Just because you haven't had an issue yet, doesnt make it safe.
    Tapping a NiCd is completely different from lithium. NiCd charges charge like Lead Acid, higher than their run voltage. Lithium chargers on charge at the max rating viltage of the cell. For 18650s, thats 4.2v. Even 'tapping', your over charging.
    But, to each their own. I just hope you dont blow a cell. Good luck on your sparkies.

    Seems like a good idea. Note that since you are only "tapping" a few times it will not be overcharged. It is just a way to give a high intensity "jolt".

    Well!!! Well!!!

    I did before many years ago and I used 6V 6AMP Power Supply Charger, but the trick is that I have a special circuit and a chemical compound to effectively revive the chemical elements of the battery and restructure the ionic state of some batteries. It's only Chemistry and Physics, nothing complicated... But it's good that you teach others to search, look and get in other way their supplies's needs...

    GREAT JOB!!!

    I FORGOT TO MENTION: "NO EXPLOSION" We can control any kind of Energy with caution and previous calculation...

    For battery packs the use of a BMS (Battery Management System) can help with application for these types of batteries, and should be considered. It will protect cell voltage from dropping too far causing cell damage. The problem with cells salvaged from packs that even have a BMS is that if you don't know how long since the pack was last charged so self discharge could have taken the batteries very low or even flat. One specific problem to watch out for with these packs is that many BMS will take its power from the first cell of the pack, so in an unused pack it goes flat quicker than the other cells- you'll often find in recovered cells from old packs that the first cell is really bad- it's been in circuit trying to power the BMS while the other cells discharge naturally and more slowly.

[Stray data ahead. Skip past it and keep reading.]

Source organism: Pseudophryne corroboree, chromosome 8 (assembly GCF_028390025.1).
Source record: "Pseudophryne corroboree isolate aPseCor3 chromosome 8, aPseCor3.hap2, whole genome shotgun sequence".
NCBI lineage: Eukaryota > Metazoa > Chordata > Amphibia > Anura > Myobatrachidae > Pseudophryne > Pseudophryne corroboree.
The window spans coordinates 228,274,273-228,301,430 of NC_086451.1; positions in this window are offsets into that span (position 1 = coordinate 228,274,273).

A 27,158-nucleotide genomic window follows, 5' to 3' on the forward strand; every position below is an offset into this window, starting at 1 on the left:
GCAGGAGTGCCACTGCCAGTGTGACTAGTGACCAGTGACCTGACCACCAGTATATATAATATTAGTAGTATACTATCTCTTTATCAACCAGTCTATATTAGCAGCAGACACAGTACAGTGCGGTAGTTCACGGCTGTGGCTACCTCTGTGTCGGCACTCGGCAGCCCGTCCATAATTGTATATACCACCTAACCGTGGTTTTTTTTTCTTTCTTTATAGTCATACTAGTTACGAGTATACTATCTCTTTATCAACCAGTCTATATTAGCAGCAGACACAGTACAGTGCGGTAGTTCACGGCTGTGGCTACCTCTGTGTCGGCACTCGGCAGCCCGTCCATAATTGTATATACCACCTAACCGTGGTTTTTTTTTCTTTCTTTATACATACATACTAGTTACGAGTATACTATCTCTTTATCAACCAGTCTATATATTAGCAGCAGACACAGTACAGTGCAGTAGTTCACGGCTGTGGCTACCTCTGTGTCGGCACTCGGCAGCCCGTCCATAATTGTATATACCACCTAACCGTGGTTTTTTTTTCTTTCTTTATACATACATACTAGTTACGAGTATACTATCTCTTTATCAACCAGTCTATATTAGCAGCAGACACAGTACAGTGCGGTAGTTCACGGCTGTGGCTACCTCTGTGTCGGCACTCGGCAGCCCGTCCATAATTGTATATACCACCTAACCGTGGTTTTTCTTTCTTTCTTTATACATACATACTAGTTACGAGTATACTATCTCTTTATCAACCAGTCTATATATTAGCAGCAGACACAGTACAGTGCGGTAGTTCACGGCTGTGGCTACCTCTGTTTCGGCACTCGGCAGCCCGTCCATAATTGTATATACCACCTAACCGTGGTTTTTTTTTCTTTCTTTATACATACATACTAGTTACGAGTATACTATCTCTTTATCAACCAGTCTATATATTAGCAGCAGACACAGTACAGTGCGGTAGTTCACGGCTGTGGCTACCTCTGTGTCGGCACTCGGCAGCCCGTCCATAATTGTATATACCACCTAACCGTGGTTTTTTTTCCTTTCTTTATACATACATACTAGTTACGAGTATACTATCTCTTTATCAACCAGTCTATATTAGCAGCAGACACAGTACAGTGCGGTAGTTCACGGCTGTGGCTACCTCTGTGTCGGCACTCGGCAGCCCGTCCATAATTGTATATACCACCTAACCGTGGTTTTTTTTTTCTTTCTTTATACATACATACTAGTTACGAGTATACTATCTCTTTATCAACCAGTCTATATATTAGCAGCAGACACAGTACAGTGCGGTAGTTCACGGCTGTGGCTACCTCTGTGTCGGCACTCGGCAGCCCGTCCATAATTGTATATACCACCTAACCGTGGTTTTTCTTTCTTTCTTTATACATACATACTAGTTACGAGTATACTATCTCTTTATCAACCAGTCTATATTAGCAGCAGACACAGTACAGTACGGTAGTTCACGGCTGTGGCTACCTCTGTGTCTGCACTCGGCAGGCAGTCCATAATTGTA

Smaller capacity battery packs should be charged with a charger that balances the cells, larger capacity are better off with a BMS fitted. Even a single cell battery can benefit from a BMS, and you can get (for example) individual 18650 cells with and without built in BMS's. I chose cells for my led torch with built in BMS's to protect the cells from becoming dead flat and avoid the possibility of cell damage.

    Battery packs which have a BMS will shut the pack down when it detects one (or more) low voltage batteries in a pack. It's a problem whether the pack is made up from (for example) 4S1P (4 cells in series with 1 parallel) or 4S2P (4 cells in series with 2 parallel), 4S4P etc.

    The cells in the batteries I use on my ebike are 15Ah, and are set up as 12S1P, one low voltage cell will shut the pack down before cell damage occurs from the voltage dropping too low, and will balance the cells in the pack charging the lower voltage cells to catch up with the higher voltage cells.

    I have also salvaged a lot of these and built an electronic load to test the charge that the cells could hold to determine which was still good and can maintain a useful capacity.

    Well done for the recycling!